Sandflies, such as the P. papatasi shown above, are responsible for the spread of leishmaniasis.
Leishmaniasis, which is one of the most neglected tropical diseases in the world, infects more than two million people in 97 countries. There are no available vaccines to prevent the disease, and the treatments can cause severe side effects, including death. Furthermore, drug-resistant parasites are causing major problems in many endemic countries. For these reasons, there is an urgent need for new, safe and inexpensive drug compounds.
Since our last update in July 2015, we have been moving forward in several key areas: 1) we are conducting further research on the findings from Drug Search for Leishmaniasis, which has identified three important proteins, 2) we are publishing and presenting our results, and 3) we are planning for a second phase of the project, which may also involve World Community Grid.
Current Lab Research
As mentioned in our previous update, we have performed in vitro testing on 10 drug compounds which showed promise based on the results of Drug Search for Leishmaniasis. Four of these compounds showed good results. We are setting up new experiments to confirm these results, and have ordered more compounds which should arrive in a few weeks, at which time we can begin the next round of testing.
We also identified three proteins which had hits with several drug compounds in our library. We will refer to these three proteins as Protein 1, Protein 2, and Protein 3 until our results are published. Interestingly, these proteins had previously been identified as possible drug targets, both in humans or microorganisms.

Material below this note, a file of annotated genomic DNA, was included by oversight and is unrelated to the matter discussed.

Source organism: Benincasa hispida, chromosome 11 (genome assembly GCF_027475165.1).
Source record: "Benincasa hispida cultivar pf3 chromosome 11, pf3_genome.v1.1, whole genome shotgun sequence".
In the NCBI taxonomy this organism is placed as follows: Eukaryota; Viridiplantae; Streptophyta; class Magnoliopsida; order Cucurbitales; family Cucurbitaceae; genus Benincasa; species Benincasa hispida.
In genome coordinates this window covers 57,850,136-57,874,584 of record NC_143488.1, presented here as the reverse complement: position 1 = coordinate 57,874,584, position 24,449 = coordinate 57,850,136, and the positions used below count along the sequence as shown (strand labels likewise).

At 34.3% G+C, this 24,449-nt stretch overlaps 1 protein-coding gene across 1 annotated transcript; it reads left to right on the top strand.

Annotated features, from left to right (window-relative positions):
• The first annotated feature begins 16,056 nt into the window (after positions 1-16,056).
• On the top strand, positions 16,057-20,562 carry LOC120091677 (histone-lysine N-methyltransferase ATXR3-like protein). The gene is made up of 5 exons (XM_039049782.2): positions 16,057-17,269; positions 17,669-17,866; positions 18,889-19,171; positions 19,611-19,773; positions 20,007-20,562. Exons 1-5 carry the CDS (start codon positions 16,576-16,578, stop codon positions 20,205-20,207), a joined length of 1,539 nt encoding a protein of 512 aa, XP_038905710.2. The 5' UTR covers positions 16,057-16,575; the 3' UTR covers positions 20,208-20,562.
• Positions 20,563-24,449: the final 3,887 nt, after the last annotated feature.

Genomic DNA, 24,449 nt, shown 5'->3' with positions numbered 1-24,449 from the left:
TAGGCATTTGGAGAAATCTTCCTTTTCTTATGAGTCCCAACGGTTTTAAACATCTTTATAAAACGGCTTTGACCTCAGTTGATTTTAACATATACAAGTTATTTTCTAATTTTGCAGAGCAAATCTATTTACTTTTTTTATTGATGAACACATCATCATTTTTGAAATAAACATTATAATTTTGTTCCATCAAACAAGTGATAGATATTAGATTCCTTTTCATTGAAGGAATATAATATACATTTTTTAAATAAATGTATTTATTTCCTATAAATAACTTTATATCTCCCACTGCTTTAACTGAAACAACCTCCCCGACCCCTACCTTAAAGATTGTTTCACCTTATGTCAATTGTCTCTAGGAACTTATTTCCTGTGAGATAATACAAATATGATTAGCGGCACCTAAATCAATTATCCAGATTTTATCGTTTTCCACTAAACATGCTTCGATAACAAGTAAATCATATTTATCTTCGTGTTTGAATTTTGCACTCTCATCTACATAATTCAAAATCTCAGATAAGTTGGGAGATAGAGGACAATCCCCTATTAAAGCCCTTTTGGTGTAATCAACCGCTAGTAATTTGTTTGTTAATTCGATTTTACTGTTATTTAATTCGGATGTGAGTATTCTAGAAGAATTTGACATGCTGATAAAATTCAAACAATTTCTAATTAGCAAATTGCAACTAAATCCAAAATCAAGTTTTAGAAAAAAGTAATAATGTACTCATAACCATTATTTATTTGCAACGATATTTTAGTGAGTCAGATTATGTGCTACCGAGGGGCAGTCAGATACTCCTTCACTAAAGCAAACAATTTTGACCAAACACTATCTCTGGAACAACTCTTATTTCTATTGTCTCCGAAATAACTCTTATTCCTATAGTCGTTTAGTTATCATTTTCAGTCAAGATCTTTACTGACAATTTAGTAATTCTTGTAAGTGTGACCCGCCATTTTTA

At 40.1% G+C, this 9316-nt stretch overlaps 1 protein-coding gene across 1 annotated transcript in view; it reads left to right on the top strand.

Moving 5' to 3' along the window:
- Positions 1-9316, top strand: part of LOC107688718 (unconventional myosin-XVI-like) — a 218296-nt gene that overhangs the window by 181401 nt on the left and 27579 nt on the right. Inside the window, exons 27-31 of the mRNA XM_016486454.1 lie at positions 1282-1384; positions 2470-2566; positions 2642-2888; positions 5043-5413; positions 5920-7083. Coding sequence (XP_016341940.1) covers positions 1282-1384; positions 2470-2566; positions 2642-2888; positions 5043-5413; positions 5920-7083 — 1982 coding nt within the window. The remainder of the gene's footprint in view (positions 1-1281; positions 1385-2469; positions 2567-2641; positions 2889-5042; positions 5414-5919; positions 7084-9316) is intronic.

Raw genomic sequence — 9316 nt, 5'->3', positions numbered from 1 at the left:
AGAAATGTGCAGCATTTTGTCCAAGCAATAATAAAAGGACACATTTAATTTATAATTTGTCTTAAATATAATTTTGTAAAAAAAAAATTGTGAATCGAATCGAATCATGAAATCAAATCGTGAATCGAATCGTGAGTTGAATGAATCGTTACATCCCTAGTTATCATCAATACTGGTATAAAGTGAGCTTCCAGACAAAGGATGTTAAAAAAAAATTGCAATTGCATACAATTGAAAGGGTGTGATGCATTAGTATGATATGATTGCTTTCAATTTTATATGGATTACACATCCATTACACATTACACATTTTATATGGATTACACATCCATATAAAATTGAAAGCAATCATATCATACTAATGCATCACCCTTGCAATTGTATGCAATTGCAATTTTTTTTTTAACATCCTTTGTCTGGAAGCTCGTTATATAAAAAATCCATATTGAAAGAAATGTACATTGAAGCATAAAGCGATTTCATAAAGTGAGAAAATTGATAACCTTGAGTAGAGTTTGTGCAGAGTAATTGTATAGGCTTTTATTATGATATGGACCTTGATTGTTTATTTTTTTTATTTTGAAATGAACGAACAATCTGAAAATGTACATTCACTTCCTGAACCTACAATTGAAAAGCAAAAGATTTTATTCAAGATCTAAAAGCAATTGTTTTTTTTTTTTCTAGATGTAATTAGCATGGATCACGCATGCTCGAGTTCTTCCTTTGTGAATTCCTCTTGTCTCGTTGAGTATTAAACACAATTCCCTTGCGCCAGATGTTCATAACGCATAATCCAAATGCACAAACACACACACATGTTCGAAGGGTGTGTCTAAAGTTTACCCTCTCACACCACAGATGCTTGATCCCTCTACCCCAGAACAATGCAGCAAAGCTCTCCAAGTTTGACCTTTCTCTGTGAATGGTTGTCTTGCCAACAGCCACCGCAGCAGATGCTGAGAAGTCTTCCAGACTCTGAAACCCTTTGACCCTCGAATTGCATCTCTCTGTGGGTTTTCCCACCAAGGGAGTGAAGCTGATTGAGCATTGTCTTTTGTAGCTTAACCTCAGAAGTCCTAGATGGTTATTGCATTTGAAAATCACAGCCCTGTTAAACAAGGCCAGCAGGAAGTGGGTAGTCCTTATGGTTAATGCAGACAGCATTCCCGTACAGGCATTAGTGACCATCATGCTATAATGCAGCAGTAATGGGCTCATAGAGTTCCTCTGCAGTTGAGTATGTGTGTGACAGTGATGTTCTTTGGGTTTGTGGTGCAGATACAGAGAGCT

In our initial testing, one of the drug compounds was a hit by the docking screening against Protein 1. We plan to test the most promising compounds in in vitro experiments. If we get similar results, we will plan to perform in vivo experiments.
Proposal and Search for Funding
Recently, we completed a proposal for a study to demonstrate that the anti-leishmanial effect of a particular compound was through the inhibition of Protein 1. Our proposal was submitted to the main Colombian funding agency, Colciencias, in collaboration with Dr. Cristina Nonato at the University of Sao Paulo. Dr. Nonato’s lab produced the recombinant protein. Finding funding for our work is a challenge, but once we obtain funding for this study, we will set up enzymatic assays to continue to study the interaction between Protein 1 and the particular compound.
Presenting and Publishing Our Results
Findings from Phase 1 were presented by Rodrigo Ochoa, one of the research team members, at the XVI Congress of the Colombian Association of Parasitology and Tropical Medicine, which was held in Santa Marta, Colombia in October 2015. At this event, Rodrigo presented the project findings along with the in vitro testing results obtained to date. We have produced a paper describing the most relevant results from the project, and it is currently being reviewed by each author. We hope to submit the paper to an international journal in in a few weeks. Once the paper is published, we will share details of it on World Community Grid. And after publication, we will move forward with the second phase of this project on World Community Grid, during which we will analyze the Phase 1 results.
Team member Rodrigo Ochoa won two scholarships last year to travel to a workshop and a congress. He participated in a workshop entitled “Bioinformatics: Computer Methods in Molecular and Systems Biology” in Trieste, Italy at the International Center for Genetic Engineering and Biotechnology, and in the Latin American Conference on Mathematical Modeling of Biological Systems at the University of Buenos Aires in Argentina.
We are very grateful to all World Community Grid volunteers who participated in Phase 1 of this project. We are excited to begin planning for Phase 2, after the results from Phase 1 are published, and hope you will continue to support us as our research continues to move closer to eradicating leishmaniasis.